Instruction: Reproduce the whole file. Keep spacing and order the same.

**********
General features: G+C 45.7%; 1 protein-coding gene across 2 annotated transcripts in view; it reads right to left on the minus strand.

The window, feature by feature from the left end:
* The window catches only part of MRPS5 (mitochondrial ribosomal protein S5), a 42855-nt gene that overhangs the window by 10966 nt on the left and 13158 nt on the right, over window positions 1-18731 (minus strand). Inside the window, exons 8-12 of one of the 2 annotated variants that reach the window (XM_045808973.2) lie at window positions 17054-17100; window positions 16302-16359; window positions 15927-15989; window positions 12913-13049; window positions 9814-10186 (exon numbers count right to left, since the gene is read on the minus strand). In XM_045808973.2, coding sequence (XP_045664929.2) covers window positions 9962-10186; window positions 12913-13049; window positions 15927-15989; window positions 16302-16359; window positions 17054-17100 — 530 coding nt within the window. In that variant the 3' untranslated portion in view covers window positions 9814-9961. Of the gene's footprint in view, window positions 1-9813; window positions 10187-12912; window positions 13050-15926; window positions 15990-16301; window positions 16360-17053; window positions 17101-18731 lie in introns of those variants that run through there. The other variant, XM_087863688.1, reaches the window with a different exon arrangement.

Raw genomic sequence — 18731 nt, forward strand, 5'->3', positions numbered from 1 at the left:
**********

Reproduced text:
General features: G+C 45.7%; 1 protein-coding gene across 2 annotated transcripts in view; it reads right to left on the minus strand.

The window, feature by feature from the left end:
* The window catches only part of MRPS5 (mitochondrial ribosomal protein S5), a 42855-nt gene that overhangs the window by 10966 nt on the left and 13158 nt on the right, over window positions 1-18731 (minus strand). Inside the window, exons 8-12 of one of the 2 annotated variants that reach the window (XM_045808973.2) lie at window positions 17054-17100; window positions 16302-16359; window positions 15927-15989; window positions 12913-13049; window positions 9814-10186 (exon numbers count right to left, since the gene is read on the minus strand). In XM_045808973.2, coding sequence (XP_045664929.2) covers window positions 9962-10186; window positions 12913-13049; window positions 15927-15989; window positions 16302-16359; window positions 17054-17100 — 530 coding nt within the window. In that variant the 3' untranslated portion in view covers window positions 9814-9961. Of the gene's footprint in view, window positions 1-9813; window positions 10187-12912; window positions 13050-15926; window positions 15990-16301; window positions 16360-17053; window positions 17101-18731 lie in introns of those variants that run through there. The other variant, XM_087863688.1, reaches the window with a different exon arrangement.

Raw genomic sequence — 18731 nt, forward strand, 5'->3', positions numbered from 1 at the left: